There’s a difference between a tax deduction and a tax credit. Let’s say, for the sake of simplicity, that the tax rate is 25%. If I spend 10 billion dollars on something, and it’s tax deductable, that means that I subtract 10 billion dollars from my income before I calculate my taxes, and therefore, the deduction ends up saving me 2.5 billion in taxes (25% of the 10 billion). By contrast, if there’s a 10 billion dollar tax credit for something, that means that after I calculate my tax burden as a percentage of my income, I can then subtract that credit straight off the amount I owe. So if I get a 10 billion dollar tax credit, that means that I pay 10 billion less in taxes. But tax deductions are far, far more common than tax credits.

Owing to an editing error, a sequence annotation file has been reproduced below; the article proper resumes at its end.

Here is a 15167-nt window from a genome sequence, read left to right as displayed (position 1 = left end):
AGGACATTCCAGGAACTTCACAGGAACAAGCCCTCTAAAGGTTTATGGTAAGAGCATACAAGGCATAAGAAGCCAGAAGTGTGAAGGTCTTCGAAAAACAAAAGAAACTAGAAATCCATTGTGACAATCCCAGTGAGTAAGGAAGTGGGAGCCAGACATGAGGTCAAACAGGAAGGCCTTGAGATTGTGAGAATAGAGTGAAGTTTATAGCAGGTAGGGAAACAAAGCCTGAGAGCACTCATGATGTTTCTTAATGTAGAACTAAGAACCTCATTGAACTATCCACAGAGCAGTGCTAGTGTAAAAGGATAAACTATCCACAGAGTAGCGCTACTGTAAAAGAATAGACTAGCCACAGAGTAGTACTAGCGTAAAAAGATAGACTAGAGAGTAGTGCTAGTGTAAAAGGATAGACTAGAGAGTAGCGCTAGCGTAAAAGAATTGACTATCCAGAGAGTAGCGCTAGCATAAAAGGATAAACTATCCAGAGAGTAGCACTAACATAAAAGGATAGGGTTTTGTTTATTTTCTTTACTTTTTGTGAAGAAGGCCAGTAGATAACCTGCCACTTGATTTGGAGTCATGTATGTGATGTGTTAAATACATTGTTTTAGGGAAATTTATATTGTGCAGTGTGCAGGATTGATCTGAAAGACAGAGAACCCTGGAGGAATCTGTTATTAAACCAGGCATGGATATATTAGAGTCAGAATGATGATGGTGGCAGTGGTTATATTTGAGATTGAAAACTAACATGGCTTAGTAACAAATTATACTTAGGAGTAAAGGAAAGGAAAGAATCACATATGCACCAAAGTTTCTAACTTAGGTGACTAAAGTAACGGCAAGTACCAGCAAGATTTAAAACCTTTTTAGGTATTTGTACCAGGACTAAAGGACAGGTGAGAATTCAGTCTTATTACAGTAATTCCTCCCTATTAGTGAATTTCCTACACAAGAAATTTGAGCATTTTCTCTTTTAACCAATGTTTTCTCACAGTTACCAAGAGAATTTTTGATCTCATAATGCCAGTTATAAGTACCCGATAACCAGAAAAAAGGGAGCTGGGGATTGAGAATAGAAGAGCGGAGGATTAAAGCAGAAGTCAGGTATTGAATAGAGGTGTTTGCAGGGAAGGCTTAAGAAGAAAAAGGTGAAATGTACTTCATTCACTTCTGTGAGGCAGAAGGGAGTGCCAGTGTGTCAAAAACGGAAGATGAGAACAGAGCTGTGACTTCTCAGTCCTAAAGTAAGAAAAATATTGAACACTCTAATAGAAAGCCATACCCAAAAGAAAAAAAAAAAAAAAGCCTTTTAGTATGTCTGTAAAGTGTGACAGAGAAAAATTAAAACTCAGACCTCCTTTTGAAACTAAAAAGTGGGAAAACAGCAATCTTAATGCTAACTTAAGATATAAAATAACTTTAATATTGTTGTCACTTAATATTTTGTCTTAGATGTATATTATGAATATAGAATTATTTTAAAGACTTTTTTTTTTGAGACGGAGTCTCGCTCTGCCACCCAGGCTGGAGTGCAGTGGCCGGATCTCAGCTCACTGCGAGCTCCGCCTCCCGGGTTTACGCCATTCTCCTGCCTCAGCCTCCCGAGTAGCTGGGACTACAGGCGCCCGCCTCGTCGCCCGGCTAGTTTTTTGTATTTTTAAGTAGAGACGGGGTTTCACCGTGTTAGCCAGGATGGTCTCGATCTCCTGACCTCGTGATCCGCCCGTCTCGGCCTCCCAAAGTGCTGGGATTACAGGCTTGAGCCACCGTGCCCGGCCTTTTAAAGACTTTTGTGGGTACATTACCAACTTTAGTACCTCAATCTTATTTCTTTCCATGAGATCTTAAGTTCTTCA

Another implication of this is that it never makes sense to do something purely just to get a tax deduction from it. If whatever it is has some other benefits too, then the deduction might move it from the “not worth it” category to “worth it”, but only if there are those other benefits. For instance, all else being equal, a company that doesn’t make charitable donations will net more profit than one that does (of course, all else isn’t equal, and a company may well get other benefits from donations, such as better public relations or a better-prepared workforce).